Importantly, while no insurance is needed within a nationalised health service free at the point of access, as there is nothing to insure against, private care and 'top up' care make insurance vital (for those who can afford it) to be able to access anything more than a very basic, under resourced public services. But it is also restrictive, as it dictates what can be treated and how. Profits must be made for shareholders and thus providing healthcare for the good of people is of secondary concern. The authors ask: 'How will the conflict between choice and rationing be resolved?' (p122) under these new conditions?

The authors examine the various documents produced, from the NHS Plan of 2000 onwards and suggest that: 'It took a close reading and an awareness of the increasingly close relationship between the Department of Health and the private health industry to see that each of these documents concealed a new entry point for privatization' (p107). For example, Creating a patient-led NHS in 2005 said that Primary Care Trusts must offer choice of provider, including an independent one, and that organisations would have to learn to live with risk and that failed services would be allowed to 'exit'. 'This was a veiled description of how a health care market works', but as the document was aimed at NHS managers it was easy to avoid public and media attention.

As bids were invited, for GP services for example, it became apparent that large healthcare businesses had experience of preparing these as well as deep pockets (preparing bids can cost upward of £40,000) and that popular, existing local providers, who have served their communities well and have better outcomes, have little chance of competing. For example, In Camden, London, United Health won three contracts against local GPs 'who scored higher on all the criteria listed in the invitation to tender, except cost' (p110).

The focus on profit necessarily drives down quality and safety and health care will be no exception - we need only look at the railway services, and in the health services - cleaning, nursing and care homes, GP practices, health centres etc: 'business models of healthcare provision, depending on maximizing revenue and minimizing staff costs, is sufficient in itself to destroy quality'(p126). Indeed the 'key mandate' of the new regulatory body, Monitor, 'includes promoting competition in healthcare, drawing upon precedents from the utilities, rail and telecoms industries' (p120). Other downward pressures on quality include 'the high cost of operating a competitive market compared to a system based on collaboration and planning' (p127), including dividends to shareholders, high salaries commanded by senior management, and insurance against overspending. Fraud is another significant and costly problem with a long history among some of the US healthcare businesses hovering to take on business in England. For example, the same UnitedHealth as mentioned above paid $2.9 million to settle accusations that it had charged the US Government for care to patients it falsely claimed were in nursing homes and has been involved in numbers of other scandals (p131). McKesson had to repay 'insurers and patients $350 million which it had overcharged them by manipulating the wholesale price of drugs (including drugs for cancer and other major illnesses)' (p130-131). The authors point out that malpractice not only adds to the cost of health care, and thus lowers quality by reducing resources but also changes the culture of health care and licenses the kind of unethical behaviour displayed by Kaiser Permanente, an American HMO 'when it settled criminal charges for discharging a 63-year old patient and then dumping her on the street in a hospital gown and socks in a run-down area of Los Angeles' (p131). Officials were said to be investigating a further 50 charges. The authors comment that while we might want to think it could not happen here, we have no factual basis to think otherwise 'If we accept the conversion of the NHS into a market we should expect fraud and unethical behaviour to become as usual here as it is in the US. It could actually be worse, because England lacks a political and legal culture which could offer any serious check to it. Presumably health care providers are well aware of this.' (p132).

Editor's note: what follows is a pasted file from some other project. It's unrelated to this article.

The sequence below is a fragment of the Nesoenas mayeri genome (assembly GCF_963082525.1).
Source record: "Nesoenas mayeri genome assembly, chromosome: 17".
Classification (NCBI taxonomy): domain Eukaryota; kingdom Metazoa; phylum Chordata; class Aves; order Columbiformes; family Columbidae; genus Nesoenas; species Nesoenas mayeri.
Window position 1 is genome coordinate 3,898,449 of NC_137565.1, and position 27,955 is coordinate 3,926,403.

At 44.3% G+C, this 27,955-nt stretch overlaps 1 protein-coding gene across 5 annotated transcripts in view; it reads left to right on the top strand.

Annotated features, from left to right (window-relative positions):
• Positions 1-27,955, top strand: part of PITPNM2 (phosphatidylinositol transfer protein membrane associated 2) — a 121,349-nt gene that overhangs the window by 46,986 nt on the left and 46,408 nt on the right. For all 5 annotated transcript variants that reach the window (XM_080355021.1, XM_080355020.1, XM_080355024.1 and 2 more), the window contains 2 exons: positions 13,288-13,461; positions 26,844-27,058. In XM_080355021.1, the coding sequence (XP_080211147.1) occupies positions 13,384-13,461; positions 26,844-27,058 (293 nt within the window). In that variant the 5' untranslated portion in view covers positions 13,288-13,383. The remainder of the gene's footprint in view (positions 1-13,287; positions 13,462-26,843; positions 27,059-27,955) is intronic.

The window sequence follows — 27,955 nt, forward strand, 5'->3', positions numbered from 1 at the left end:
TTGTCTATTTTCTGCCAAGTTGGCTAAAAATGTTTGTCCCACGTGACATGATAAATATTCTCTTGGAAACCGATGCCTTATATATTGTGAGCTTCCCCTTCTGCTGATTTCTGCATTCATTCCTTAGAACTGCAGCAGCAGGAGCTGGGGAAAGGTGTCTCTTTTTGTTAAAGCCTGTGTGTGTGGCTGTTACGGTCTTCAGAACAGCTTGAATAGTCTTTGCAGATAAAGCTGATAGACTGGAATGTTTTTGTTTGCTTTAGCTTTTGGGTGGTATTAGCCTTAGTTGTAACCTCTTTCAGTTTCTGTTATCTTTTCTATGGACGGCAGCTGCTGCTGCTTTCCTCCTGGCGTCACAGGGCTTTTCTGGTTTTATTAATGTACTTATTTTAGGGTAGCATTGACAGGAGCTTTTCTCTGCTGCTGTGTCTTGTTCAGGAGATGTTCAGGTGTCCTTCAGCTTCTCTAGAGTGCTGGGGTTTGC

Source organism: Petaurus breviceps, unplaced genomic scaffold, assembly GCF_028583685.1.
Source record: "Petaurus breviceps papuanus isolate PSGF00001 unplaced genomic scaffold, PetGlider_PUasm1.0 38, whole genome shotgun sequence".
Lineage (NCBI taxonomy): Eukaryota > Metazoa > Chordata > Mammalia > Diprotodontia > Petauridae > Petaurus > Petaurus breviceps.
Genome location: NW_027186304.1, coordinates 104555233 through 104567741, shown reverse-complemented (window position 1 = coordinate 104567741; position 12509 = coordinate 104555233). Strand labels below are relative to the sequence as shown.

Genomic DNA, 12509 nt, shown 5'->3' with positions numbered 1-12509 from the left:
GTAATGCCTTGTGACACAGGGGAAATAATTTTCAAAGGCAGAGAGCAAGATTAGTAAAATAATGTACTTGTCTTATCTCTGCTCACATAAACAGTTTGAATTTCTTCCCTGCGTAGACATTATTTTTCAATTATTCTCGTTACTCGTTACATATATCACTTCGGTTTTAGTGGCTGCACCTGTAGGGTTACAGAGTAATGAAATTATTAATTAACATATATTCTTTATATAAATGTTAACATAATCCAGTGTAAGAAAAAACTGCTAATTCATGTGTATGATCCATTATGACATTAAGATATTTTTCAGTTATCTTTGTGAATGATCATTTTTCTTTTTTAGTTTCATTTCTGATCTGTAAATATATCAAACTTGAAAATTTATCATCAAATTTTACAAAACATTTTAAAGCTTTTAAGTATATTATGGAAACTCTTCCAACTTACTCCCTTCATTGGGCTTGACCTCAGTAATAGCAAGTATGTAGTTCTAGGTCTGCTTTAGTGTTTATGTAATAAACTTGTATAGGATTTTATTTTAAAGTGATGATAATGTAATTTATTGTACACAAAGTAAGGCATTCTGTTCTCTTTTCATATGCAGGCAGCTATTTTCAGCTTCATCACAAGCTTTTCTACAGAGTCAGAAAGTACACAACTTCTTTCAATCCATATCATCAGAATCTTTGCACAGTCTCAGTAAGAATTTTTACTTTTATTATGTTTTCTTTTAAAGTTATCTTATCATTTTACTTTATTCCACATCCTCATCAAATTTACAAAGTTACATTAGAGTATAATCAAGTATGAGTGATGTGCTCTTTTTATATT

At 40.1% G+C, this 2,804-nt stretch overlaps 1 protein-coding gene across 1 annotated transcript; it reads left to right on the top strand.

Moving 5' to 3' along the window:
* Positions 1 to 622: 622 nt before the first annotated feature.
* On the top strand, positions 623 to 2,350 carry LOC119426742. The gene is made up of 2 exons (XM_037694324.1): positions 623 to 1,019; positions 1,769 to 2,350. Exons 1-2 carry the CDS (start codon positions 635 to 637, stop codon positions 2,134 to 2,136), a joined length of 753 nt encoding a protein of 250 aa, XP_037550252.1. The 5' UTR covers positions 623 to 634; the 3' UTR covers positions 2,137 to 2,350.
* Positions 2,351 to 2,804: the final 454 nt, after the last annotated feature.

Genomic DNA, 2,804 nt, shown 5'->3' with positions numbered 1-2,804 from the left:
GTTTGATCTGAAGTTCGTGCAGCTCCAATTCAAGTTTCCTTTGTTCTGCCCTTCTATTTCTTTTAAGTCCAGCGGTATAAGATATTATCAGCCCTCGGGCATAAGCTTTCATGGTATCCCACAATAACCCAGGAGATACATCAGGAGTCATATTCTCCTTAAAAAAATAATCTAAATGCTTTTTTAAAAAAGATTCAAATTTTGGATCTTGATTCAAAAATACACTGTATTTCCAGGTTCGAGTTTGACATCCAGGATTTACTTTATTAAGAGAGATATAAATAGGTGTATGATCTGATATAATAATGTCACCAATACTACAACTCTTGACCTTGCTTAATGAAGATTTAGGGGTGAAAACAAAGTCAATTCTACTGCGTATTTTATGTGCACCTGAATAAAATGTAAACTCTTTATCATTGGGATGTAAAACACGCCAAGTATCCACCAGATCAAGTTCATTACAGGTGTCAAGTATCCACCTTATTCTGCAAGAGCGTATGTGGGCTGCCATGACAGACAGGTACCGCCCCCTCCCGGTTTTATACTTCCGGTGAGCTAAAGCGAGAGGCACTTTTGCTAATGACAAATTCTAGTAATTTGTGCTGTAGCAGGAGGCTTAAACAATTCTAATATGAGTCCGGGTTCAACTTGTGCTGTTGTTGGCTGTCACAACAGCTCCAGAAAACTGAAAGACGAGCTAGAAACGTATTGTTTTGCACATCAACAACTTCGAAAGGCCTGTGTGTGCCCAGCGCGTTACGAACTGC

Once healthcare providers can dictate what and how much healthcare is on offer (which they already do in parts of England), they can restrict it for example, in the US, 'one doctor testified before the US Congress, HMSOs pay doctors doing this work a bonus related to the proportion of treatments denied.' (p135) Not only this, but GPs themselves are being encouraged to become 'doctorpreneurs' through training by consultancies such as 'Diagnosis', which has several McKinsey-connected staff (www.theguardian.com/society/2011/nov/05/nhs-reformsmckinsey- conflict-interest), and a quarter of GPs already had interests in health care companies at the time this book was being written. Under corporate interests, what chance is there that you will not be over or under treated (depending on your financial status), and that you will be referred for the best care for you, and that your doctor will be able to provide it?

The authors describe a three tier system for the future - a very basic service, a service requiring top ups from individuals at the point of care, and private services for the wealthy. 'In the long run it will give us something close to the most expensive and worst health system in the developed world, that of the USA ... For the private sector it will be the bonanza that its spokesmen have openly campaigned for.' (p143).